“Ahh, back to my usual routine. Headed straight down the street immediately after work on Fri to catch Prisoners at the Somerville. I’d been thinking this summer that as many times as I’d been to this theater, I’d never caught a movie in the big auditorium. This is now the fifth one in a row there (starting with The To Do List). The 153 minute run time for this one almost persuaded me to save it for today (I’ve been fighting off a cold, drinking plenty of Gollum juice and wasn’t sure if I’d stay awake thru it all), but I kinda liked the idea of having all day today to myself without trying to schedule a movie around it.

The cast of Prisoners alone is enough reason to go see it: Hugh Jackman, Terrance Howard, Jake Gyllenhaal, Maria Bello, Viola Davis, Paul Dano, and an unrecognizable Melissa Leo (I didn’t know it was her til I got home and saw her name in an article). Yeah four of those names are usually proceeded with “”Academy Award Nominee”” and another with “”Academy Award Winner””. And they’re doing a mystery thriller type film? Sign me up for that!

Jackman/Bello and Howard/Davis’ daughters go missing one day and Gyllenhaal is the detective assigned to the case. Dano is the first suspect, but gets released since the cops don’t believe he’s capable of committing the crime. Jackman takes matters into his own hands, kidnaps Dano and tortures him to get information. This is pretty much all given to us in the trailer and is about the first 20-30 minutes of the film. But um, didn’t we say this was 2.5 hours?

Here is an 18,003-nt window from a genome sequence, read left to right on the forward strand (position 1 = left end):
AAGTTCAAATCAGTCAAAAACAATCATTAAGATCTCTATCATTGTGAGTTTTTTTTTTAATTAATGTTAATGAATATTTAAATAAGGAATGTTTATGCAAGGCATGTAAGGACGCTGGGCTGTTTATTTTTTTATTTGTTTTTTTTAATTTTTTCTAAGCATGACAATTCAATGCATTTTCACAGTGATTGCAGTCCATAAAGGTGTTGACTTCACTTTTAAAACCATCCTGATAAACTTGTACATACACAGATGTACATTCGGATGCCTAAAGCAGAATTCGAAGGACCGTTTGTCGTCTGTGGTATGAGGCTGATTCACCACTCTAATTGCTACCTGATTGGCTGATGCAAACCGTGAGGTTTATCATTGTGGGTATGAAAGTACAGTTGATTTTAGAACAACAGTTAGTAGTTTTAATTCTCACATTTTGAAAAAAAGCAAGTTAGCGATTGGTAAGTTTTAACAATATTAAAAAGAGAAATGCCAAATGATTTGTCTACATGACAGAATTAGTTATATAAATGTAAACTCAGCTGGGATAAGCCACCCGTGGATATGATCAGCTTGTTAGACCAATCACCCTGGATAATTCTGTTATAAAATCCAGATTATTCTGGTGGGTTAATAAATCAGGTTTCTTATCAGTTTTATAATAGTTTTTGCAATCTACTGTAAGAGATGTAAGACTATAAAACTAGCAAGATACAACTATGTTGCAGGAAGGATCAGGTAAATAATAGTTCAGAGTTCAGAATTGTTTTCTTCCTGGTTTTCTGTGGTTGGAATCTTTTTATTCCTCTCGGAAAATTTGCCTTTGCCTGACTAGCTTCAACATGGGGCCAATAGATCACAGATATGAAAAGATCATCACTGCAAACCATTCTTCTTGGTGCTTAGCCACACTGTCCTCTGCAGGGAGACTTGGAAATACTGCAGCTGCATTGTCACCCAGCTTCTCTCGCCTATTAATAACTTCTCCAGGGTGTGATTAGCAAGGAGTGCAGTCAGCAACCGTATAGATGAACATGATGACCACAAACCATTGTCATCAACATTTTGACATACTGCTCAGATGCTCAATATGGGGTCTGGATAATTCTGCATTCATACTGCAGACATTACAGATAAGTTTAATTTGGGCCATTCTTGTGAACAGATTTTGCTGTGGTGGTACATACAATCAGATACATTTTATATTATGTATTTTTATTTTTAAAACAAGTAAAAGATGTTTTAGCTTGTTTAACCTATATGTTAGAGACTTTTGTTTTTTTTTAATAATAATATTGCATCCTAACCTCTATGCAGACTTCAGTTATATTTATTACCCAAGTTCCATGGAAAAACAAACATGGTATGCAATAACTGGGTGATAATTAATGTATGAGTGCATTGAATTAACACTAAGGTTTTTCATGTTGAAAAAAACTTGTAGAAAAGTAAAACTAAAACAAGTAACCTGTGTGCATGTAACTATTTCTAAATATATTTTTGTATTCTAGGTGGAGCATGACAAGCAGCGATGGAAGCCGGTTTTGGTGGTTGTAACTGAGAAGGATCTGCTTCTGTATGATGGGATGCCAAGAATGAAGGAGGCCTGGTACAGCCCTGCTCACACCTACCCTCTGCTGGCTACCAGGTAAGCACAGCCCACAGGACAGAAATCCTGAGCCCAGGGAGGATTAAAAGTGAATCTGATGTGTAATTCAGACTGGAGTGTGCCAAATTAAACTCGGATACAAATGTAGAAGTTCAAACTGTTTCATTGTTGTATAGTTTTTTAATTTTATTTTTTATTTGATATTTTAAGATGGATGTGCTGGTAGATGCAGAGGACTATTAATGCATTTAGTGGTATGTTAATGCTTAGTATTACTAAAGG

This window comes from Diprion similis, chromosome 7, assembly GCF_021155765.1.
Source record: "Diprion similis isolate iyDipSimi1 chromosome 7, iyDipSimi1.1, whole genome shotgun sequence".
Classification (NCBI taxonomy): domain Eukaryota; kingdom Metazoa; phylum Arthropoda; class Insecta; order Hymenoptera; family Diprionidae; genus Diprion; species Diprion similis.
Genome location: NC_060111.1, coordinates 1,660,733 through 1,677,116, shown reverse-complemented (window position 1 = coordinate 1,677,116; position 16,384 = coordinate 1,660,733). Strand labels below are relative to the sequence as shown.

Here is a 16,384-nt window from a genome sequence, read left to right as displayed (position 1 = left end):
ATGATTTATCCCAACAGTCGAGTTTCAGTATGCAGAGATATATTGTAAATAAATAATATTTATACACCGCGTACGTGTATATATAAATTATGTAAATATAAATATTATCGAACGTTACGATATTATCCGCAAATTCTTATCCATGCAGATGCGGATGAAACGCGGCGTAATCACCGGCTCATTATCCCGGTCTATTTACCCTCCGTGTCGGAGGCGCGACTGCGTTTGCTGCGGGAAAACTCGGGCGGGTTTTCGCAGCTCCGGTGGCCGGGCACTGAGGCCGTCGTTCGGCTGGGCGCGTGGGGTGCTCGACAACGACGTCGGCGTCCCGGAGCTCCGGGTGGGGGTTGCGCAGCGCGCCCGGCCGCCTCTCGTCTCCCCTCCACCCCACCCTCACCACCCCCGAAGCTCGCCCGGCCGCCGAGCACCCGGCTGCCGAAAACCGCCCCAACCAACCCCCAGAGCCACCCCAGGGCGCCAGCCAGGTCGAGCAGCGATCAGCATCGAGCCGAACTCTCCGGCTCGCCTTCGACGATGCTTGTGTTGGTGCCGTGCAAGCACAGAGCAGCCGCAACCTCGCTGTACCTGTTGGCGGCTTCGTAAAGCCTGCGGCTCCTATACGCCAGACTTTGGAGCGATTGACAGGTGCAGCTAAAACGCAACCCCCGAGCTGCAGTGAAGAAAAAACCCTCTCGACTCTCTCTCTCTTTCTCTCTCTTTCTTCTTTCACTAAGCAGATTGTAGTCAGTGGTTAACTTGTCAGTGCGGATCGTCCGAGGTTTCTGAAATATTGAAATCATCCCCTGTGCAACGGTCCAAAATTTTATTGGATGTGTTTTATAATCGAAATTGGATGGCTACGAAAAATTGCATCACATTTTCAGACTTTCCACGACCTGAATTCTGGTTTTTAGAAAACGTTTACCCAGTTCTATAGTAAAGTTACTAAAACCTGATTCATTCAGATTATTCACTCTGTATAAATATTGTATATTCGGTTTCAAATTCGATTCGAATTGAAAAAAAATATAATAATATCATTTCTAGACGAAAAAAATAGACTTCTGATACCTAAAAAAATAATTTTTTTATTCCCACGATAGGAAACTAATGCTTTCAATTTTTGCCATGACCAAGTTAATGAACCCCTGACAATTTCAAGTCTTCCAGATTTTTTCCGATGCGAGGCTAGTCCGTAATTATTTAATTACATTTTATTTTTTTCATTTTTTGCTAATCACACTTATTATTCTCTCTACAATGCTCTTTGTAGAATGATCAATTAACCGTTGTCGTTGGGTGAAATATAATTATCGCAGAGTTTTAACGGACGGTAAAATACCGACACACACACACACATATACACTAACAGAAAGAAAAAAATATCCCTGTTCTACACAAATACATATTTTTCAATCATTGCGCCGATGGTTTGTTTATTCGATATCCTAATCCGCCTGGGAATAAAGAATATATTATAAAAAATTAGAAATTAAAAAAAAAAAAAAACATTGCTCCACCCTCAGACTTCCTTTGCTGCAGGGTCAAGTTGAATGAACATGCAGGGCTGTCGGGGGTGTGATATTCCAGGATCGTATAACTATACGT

Right, so the next hour, is a really slow burn piecing things together. You don’t know where things are headed, and it’s kind of frustratingly slow. It starts to pick up a bit for the next half hour, and by the last one, the pace is so intense you just want it to keep going. While it was ultimately satisfying, I think that middle hour could have been tightened up a lot more. However, it does get points for me not being able to figure it out right away.

Between all the big names, my first reaction is to say that Jackman is the winner of this film. I’m so used to thinking of him as a big nice guy, that seeing him as an outraged father felt like a total 180. True, Wolverine isn’t exactly even-tempered, but it comes from a completely different place. This was more Liam Neeson-esque. But actually, on second thought, Melissa Leo really is the strongest, as the aunt of the suspect. So calculated and restrained, but the most haunting.

Prisoners – \m/ \m/ \m/ \n

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